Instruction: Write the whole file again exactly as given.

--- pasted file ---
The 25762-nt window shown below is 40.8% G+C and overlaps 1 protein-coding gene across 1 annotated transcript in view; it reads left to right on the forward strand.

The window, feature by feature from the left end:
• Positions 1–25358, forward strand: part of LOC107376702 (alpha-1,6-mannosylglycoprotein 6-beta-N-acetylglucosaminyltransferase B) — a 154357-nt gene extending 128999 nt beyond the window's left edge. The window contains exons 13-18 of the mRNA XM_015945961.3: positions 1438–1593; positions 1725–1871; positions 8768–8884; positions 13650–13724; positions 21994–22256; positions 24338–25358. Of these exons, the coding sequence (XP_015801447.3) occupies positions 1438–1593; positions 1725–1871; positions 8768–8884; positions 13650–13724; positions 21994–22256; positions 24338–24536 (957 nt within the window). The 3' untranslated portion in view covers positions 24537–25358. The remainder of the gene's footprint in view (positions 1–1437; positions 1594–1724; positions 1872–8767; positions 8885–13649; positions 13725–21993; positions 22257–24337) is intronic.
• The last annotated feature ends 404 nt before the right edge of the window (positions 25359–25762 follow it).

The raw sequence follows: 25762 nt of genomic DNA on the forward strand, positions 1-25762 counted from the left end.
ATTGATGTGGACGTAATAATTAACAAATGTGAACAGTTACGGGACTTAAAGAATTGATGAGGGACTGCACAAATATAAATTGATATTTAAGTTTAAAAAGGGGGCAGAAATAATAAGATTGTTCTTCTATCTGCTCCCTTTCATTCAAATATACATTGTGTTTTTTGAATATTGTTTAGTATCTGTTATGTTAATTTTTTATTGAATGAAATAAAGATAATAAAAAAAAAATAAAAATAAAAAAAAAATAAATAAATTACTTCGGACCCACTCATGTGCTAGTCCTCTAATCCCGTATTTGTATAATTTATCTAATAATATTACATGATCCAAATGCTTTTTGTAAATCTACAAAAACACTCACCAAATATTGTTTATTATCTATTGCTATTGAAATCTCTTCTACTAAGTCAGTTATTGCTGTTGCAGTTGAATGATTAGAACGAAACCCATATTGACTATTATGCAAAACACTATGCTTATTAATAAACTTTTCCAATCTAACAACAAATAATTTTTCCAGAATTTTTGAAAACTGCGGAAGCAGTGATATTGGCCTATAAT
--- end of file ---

The 25762-nt window shown below is 40.8% G+C and overlaps 1 protein-coding gene across 1 annotated transcript in view; it reads left to right on the forward strand.

The window, feature by feature from the left end:
• Positions 1–25358, forward strand: part of LOC107376702 (alpha-1,6-mannosylglycoprotein 6-beta-N-acetylglucosaminyltransferase B) — a 154357-nt gene extending 128999 nt beyond the window's left edge. The window contains exons 13-18 of the mRNA XM_015945961.3: positions 1438–1593; positions 1725–1871; positions 8768–8884; positions 13650–13724; positions 21994–22256; positions 24338–25358. Of these exons, the coding sequence (XP_015801447.3) occupies positions 1438–1593; positions 1725–1871; positions 8768–8884; positions 13650–13724; positions 21994–22256; positions 24338–24536 (957 nt within the window). The 3' untranslated portion in view covers positions 24537–25358. The remainder of the gene's footprint in view (positions 1–1437; positions 1594–1724; positions 1872–8767; positions 8885–13649; positions 13725–21993; positions 22257–24337) is intronic.
• The last annotated feature ends 404 nt before the right edge of the window (positions 25359–25762 follow it).

The raw sequence follows: 25762 nt of genomic DNA on the forward strand, positions 1-25762 counted from the left end.
ATTGATGTGGACGTAATAATTAACAAATGTGAACAGTTACGGGACTTAAAGAATTGATGAGGGACTGCACAAATATAAATTGATATTTAAGTTTAAAAAGGGGGCAGAAATAATAAGATTGTTCTTCTATCTGCTCCCTTTCATTCAAATATACATTGTGTTTTTTGAATATTGTTTAGTATCTGTTATGTTAATTTTTTATTGAATGAAATAAAGATAATAAAAAAAAAATAAAAATAAAAAAAAAATAAATAAATTACTTCGGACCCACTCATGTGCTAGTCCTCTAATCCCGTATTTGTATAATTTATCTAATAATATTACATGATCCAAATGCTTTTTGTAAATCTACAAAAACACTCACCAAATATTGTTTATTATCTATTGCTATTGAAATCTCTTCTACTAAGTCAGTTATTGCTGTTGCAGTTGAATGATTAGAACGAAACCCATATTGACTATTATGCAAAACACTATGCTTATTAATAAACTTTTCCAATCTAACAACAAATAATTTTTCCAGAATTTTTGAAAACTGCGGAAGCAGTGATATTGGCCTATAAT